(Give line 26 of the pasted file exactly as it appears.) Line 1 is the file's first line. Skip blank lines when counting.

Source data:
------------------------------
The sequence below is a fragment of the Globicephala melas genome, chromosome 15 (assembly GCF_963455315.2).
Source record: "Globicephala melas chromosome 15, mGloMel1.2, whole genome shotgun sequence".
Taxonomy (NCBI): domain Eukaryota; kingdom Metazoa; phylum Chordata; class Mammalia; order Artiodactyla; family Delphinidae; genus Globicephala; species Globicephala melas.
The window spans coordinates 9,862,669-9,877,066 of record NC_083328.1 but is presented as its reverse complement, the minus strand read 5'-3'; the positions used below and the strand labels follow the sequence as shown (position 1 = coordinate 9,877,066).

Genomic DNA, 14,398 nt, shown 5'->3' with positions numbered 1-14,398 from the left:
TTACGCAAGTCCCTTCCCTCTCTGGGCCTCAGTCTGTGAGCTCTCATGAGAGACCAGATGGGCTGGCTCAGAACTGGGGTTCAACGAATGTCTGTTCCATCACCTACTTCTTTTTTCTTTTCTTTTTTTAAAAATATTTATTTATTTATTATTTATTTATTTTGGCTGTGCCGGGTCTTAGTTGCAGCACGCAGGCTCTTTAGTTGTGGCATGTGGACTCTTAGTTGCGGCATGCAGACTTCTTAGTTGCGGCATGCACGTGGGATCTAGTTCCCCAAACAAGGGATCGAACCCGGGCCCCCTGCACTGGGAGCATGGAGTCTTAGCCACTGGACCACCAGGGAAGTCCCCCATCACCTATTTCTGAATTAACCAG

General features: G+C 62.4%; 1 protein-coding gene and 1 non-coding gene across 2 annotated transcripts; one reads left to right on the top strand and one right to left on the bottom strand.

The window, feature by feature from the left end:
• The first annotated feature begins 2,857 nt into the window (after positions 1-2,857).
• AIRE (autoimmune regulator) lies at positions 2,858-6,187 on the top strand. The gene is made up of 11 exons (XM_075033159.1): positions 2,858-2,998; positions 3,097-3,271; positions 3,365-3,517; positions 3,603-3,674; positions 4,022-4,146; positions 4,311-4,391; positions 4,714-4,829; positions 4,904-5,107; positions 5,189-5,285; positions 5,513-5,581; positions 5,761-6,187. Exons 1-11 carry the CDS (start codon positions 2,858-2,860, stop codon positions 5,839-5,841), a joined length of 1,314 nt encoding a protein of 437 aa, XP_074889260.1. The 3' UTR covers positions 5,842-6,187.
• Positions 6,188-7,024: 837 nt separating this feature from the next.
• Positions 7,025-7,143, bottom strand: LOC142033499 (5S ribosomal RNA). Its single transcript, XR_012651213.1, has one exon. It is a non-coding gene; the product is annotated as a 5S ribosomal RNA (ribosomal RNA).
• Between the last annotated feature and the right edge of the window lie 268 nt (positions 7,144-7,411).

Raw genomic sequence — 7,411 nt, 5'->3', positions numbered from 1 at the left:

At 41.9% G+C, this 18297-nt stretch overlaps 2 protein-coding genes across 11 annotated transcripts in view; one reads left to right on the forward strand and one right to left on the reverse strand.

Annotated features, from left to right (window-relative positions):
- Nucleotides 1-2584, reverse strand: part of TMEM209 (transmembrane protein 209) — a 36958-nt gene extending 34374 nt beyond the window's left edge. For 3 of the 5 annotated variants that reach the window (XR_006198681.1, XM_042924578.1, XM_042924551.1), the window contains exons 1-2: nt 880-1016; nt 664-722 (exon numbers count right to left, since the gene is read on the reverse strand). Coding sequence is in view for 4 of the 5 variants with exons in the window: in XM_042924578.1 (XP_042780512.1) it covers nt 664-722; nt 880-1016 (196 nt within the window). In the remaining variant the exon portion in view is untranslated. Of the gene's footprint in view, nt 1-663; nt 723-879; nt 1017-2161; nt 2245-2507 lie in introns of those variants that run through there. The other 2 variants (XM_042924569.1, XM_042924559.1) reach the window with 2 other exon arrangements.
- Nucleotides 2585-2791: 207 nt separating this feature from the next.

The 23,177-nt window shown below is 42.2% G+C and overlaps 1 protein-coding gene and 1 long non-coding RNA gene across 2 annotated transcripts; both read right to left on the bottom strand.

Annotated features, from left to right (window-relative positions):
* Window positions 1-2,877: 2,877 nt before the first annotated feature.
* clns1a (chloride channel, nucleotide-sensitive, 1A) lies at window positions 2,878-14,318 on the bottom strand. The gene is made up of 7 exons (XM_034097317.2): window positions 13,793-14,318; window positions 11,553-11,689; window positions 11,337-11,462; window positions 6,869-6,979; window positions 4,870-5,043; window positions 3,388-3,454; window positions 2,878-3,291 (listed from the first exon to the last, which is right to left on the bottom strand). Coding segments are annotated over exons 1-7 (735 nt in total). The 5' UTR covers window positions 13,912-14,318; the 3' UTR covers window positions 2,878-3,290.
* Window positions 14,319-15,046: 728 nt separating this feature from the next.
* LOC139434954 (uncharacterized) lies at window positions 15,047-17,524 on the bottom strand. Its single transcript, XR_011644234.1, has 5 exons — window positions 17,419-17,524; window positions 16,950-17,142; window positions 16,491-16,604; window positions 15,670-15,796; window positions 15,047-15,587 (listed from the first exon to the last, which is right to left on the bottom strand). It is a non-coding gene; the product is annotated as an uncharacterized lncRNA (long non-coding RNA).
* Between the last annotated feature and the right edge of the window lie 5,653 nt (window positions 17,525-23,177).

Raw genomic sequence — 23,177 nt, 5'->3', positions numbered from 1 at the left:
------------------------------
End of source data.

Raw genomic sequence — 23,177 nt, 5'->3', positions numbered from 1 at the left: